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I have a Native C Dll that is dynamically loaded by a legacy application. The intent of this dll is to allow overriding of application behavior based on certain application events. I have a C# dll that contains functions that I call from the Native C dll through the mixed mode C++/CLI dll to enhance these application events. The application using this architecture works flawlessly on Windows 2000.

The application also runs on Windows XP but unfortunately the application crashes(Unhandled Exception) once the Native C dll is loaded at application startup. It appears that it crashes when it is attempting to load the mixed mode dll. I have removed all dependencies to the mixed mode dll from the Native C dll and the application boots up fine. But once the dependency is added, the crash occurs. The code on Windows 2000 is the same as what is used on Windows XP. I don't have access to the application code but do have access to the Native C dll code but can't get the debugger to stop as the crash occurs before intialization has completed. I suspect it is something to do with CLR initialization and OS loader differences but am not certain. I'm looking for suggestions on how to go about resolving this. I am using VS2005 using the 2.0 Framework. I appreciate any help you could give.

The exception and stack trace is not real helpful:

Unhandled exception at 0x775125f6 in MyApplication.exe: 0xC0000005: Access violation reading location 0x775125f6.

[Frames below may be incorrect and/or missing, no symbols loaded for user32.dll]	


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...continue to scratch my head on this one... I wrote a little test harness to dynamically load the Native C dll and call an entry point similar to the what the application code performs. I am successfully able to do this. A bit confused on this one. Any ideas? – user204534 Nov 8 '09 at 23:06
came up with a solution after trying numerous items ... thought I would post my solution. The native C dll was previously statically linked to the managed C++/CLI dll - which would cause the access violation. Not sure if it was a form of the loaderlock problem - or CRT intialization?? Anyways, I removed the static link and am now dynamically loading the managed C++/CLI dll and calling the entry functions which then call into my .NET assembly. Works like a gem. I would still appreciate any ideas on how I might get this to work with the static link. – user204534 Nov 11 '09 at 20:19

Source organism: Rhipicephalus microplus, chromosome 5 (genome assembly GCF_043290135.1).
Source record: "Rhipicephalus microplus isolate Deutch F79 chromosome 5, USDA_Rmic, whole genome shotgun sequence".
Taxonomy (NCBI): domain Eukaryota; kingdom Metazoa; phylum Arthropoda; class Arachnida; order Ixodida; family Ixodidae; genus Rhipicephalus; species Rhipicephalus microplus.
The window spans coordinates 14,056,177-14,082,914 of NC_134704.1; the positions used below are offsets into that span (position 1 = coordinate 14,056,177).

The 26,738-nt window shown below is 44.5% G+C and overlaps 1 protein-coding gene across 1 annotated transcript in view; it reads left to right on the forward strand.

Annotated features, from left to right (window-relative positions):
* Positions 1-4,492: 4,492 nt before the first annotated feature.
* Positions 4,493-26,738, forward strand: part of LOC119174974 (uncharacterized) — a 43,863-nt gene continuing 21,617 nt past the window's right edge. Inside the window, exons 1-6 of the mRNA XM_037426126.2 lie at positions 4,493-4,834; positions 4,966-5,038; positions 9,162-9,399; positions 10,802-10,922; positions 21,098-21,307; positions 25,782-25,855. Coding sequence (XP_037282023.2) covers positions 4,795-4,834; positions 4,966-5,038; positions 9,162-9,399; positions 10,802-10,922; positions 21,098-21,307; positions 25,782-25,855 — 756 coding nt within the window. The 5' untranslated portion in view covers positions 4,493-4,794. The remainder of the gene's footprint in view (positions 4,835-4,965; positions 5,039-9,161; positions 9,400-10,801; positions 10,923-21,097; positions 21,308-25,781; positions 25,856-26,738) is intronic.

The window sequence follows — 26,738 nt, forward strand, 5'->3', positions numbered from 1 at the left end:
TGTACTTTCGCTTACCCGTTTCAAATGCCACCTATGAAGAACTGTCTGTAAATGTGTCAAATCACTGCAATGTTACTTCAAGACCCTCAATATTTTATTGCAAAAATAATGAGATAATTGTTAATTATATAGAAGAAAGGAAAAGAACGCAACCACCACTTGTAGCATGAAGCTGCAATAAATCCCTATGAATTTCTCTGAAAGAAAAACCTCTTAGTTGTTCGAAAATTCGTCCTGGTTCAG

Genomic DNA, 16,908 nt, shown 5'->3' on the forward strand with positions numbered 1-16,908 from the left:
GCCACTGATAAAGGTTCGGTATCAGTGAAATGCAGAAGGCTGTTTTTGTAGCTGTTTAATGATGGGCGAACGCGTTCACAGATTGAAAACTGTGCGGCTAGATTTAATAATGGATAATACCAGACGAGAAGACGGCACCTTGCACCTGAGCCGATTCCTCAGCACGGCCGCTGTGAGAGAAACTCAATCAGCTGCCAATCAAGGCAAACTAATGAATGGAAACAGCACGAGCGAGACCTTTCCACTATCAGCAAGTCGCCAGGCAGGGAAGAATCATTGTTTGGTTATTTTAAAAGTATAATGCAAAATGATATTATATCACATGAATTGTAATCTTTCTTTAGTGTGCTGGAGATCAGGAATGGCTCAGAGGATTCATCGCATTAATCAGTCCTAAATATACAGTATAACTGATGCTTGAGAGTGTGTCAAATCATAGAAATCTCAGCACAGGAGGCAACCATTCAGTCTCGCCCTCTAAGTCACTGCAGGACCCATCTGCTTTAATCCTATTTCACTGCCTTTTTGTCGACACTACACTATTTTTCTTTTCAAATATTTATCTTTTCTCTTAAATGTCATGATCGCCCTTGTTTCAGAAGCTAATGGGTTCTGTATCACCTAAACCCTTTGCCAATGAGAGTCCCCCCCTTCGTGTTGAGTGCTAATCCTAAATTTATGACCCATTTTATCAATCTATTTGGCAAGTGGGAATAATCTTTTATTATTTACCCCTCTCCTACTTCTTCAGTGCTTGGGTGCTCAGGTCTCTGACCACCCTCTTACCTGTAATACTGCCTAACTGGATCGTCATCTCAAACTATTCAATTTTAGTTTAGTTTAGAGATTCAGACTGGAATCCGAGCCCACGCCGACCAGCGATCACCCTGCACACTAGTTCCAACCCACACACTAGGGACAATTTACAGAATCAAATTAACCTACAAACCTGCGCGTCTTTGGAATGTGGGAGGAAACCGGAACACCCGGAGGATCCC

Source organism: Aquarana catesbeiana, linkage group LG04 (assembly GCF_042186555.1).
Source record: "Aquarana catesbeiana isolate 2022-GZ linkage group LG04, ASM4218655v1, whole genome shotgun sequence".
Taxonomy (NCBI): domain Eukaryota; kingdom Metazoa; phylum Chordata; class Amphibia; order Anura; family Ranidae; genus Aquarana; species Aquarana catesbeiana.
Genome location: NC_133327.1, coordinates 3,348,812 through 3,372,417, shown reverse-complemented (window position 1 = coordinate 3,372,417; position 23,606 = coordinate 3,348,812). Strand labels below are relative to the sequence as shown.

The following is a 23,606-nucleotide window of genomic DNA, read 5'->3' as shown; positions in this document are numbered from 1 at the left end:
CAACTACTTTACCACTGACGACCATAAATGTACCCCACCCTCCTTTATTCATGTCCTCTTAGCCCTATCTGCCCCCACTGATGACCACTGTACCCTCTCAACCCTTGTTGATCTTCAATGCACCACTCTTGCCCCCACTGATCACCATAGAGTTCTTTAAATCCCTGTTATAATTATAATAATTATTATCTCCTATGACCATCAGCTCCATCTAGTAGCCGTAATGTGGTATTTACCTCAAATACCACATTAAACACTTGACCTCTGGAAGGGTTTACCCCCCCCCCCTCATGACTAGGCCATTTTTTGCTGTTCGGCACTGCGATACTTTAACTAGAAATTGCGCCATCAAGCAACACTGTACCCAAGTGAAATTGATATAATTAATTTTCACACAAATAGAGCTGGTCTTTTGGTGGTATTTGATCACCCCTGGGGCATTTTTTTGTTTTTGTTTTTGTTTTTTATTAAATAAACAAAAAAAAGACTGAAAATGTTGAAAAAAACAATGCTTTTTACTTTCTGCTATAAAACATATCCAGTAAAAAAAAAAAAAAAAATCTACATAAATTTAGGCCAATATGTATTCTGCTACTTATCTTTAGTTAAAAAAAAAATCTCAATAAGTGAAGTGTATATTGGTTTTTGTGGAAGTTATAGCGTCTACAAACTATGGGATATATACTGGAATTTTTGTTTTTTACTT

I've had this exact problem. I provided some additional information and workarounds on this question. But I'm happy to summarize and provide an answer here as well.

The basic problem you're encountering is there seems to be a bug or some variability in how the linker does it's job when linking native applications to mixed mode dlls and unmanaged dlls. It appears that this only happens when you have both mixed mode dlls and unmanaged dlls being linked by an unmanaged executable.

  • Option 1: Set the mixed mode dll to be Delay Loaded.
  • Option 2: Make the unmanaged exe a mixed mode executable, by having at least one file in it CLR aware. The file can be empty, it just has to be present to allow things to link correctly in the executable.
  • Option 3: Update the unmanaged executable so that it links the mixed mode library before linking any unmanaged libraries.

I've ended up using Option 3 to solve this problem, because it seemed the safest. Just go to the Project Properties dialog, select Linker->Input tab. Specify the lib file for the mixed mode dll in the Additional Dependencies field. Ensure that the mixed mode lib is the first lib listed in that field.

Set the Additional Dependencies field Like this: mixedmode.lib;unmanaged.lib;unmanaged2.lib.

This seems to resolve the issue with the unmanaged application crashing. If you rearrange the order of the lib's so an unmanaged.lib is first you'll end up back at the crash.

I hope this helps!

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Seems to me the symbol is not setup correctly. You might want to do the following first:

  1. install Debugging Tools for Windows
  2. open command prompt, change to the folder, run WinDBG -I
  3. run your program, let it crash, WinDBG will be triggered
  4. type .symfix
  5. type .sympath+
  6. type .loadby sos clr
  7. type !CLRStack -a
  8. type kb

Step 7 and 8 should get you a much more meaningful stack to debug with

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